A long noncoding RNA maintains active chromatin to coordinate homeotic gene expression

Howard Hughes Medical Institute, Program in Epithelial Biology, Stanford University School of Medicine, Stanford, California 94305, USA.
Nature (Impact Factor: 41.46). 03/2011; 472(7341):120-4. DOI: 10.1038/nature09819
Source: PubMed


The genome is extensively transcribed into long intergenic noncoding RNAs (lincRNAs), many of which are implicated in gene silencing. Potential roles of lincRNAs in gene activation are much less understood. Development and homeostasis require coordinate regulation of neighbouring genes through a process termed locus control. Some locus control elements and enhancers transcribe lincRNAs, hinting at possible roles in long-range control. In vertebrates, 39 Hox genes, encoding homeodomain transcription factors critical for positional identity, are clustered in four chromosomal loci; the Hox genes are expressed in nested anterior-posterior and proximal-distal patterns colinear with their genomic position from 3' to 5'of the cluster. Here we identify HOTTIP, a lincRNA transcribed from the 5' tip of the HOXA locus that coordinates the activation of several 5' HOXA genes in vivo. Chromosomal looping brings HOTTIP into close proximity to its target genes. HOTTIP RNA binds the adaptor protein WDR5 directly and targets WDR5/MLL complexes across HOXA, driving histone H3 lysine 4 trimethylation and gene transcription. Induced proximity is necessary and sufficient for HOTTIP RNA activation of its target genes. Thus, by serving as key intermediates that transmit information from higher order chromosomal looping into chromatin modifications, lincRNAs may organize chromatin domains to coordinate long-range gene activation.

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    • "Different interaction profiles also depend on the transcriptional activity of the HOX gene. In fibroblasts, chromatin loop occurs in the 5' HOX locus, where the locus is transcriptionally active, but there are no longrange chromatin interactions within the transcriptionally silent 3′ HOX (Wang et al., 2011). "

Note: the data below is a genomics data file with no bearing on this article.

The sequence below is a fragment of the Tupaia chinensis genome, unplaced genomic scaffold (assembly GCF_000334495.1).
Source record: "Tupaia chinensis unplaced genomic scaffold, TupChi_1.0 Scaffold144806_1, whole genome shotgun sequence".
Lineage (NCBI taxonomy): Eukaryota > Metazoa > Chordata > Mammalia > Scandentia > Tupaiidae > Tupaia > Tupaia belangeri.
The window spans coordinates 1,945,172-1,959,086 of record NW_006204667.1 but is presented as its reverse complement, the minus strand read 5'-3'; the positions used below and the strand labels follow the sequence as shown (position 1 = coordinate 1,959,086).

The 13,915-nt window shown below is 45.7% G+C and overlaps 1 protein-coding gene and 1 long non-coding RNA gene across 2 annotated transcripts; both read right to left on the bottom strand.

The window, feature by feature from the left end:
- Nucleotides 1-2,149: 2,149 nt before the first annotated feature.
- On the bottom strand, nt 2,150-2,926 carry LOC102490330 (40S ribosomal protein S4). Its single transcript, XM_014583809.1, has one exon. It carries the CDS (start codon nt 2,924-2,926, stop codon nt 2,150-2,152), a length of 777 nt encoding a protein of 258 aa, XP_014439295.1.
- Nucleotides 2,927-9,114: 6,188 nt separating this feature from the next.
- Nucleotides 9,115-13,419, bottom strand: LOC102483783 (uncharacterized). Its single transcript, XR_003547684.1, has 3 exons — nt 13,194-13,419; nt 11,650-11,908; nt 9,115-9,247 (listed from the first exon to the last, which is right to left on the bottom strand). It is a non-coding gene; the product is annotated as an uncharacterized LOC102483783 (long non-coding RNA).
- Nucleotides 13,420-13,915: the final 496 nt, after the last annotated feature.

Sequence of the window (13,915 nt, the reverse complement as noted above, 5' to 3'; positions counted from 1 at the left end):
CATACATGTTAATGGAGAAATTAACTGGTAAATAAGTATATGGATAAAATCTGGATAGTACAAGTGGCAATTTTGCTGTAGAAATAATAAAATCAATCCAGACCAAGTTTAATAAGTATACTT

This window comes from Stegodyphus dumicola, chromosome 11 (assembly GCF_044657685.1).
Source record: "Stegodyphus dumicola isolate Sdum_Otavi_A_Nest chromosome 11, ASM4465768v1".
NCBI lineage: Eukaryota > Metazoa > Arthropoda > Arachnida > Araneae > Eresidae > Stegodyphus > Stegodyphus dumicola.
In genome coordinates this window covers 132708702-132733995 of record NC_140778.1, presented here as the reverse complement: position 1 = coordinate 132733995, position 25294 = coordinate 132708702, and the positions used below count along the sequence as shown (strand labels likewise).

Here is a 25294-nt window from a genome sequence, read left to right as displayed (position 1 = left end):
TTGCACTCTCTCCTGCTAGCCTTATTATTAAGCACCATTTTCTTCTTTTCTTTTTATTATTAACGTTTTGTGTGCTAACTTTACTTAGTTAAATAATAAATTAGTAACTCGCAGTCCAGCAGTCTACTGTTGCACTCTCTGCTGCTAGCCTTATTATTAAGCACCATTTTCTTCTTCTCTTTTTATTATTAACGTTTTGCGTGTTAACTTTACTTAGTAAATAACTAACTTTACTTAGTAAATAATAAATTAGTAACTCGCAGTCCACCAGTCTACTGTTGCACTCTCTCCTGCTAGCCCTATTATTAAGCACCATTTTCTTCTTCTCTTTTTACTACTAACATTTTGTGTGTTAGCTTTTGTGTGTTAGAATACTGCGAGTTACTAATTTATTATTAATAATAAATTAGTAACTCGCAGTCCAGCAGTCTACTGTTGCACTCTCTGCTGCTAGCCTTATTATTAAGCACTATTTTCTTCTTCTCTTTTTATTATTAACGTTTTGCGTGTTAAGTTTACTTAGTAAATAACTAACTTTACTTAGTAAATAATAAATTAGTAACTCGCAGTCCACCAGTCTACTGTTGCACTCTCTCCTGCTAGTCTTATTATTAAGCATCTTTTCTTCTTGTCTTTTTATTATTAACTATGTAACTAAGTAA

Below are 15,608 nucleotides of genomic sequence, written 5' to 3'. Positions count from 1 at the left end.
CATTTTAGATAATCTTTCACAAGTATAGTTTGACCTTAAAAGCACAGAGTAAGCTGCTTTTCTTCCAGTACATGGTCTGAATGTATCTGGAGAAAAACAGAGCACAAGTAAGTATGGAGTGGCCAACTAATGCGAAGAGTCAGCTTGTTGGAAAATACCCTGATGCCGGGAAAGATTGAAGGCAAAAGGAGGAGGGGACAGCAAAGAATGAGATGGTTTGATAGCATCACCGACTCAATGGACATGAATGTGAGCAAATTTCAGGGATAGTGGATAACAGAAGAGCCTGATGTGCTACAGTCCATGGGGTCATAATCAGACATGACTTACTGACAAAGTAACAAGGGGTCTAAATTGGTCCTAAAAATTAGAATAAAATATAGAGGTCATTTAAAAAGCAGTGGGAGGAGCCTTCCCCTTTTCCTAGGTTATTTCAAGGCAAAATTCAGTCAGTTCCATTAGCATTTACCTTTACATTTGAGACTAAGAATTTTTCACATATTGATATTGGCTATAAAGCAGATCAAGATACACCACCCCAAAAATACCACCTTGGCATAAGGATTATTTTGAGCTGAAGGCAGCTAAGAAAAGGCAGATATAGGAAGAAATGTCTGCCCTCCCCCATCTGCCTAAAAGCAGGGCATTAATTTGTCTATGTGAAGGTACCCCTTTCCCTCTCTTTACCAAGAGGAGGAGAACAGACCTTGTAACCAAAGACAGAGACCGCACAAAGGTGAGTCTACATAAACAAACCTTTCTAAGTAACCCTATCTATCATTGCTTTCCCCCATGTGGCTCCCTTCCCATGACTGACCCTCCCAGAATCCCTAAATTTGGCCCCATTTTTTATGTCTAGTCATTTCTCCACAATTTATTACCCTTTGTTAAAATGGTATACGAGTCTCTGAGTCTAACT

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    • "lncRNA-dependent gene activation through physical association with TrxG components While lncRNA interactions with PRC2 have been a prominent topic of investigation, it is becoming clearer that TrxG components can also physically associate with lncRNAs to regulate gene expression (Fig. 1B) (Cabianca et al., 2012; Gomez et al., 2013; Wang et al., 2011; Yang et al., 2014). One of the first and perhaps best-described examples of this comes from studies by the Chang lab looking at the vertebrate HOXA locus, which produces the long intergenic noncoding RNA (lincRNA) HOTTIP (Wang et al., 2011; Yang et al., 2014). They showed that HOTTIP is expressed from the 5′ edge of the HOXA locus and inferred that HOTTIP might be conserved because a similar lincRNA could be found in human, mouse and chick. "
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    • "We find that the majority of known lncRNAs are chromatin enriched , extending this property from the small set of well-studied lncRNAs (Chalei et al., 2014; Mohammad et al., 2010; Nagano et al., 2008; Rinn et al., 2007; Wang et al., 2011b) to a more general principle, thereby providing a resource for future mechanistic studies (Table S1). We also observe that trans-acting lncRNAs exhibit intermediate levels of chromatin enrichment, suggesting either more labile chromatin attachment or reflecting two distinct pools of molecules: those bound to or searching for their target loci (Bond et al., 2009; Rinn et al., 2007). "
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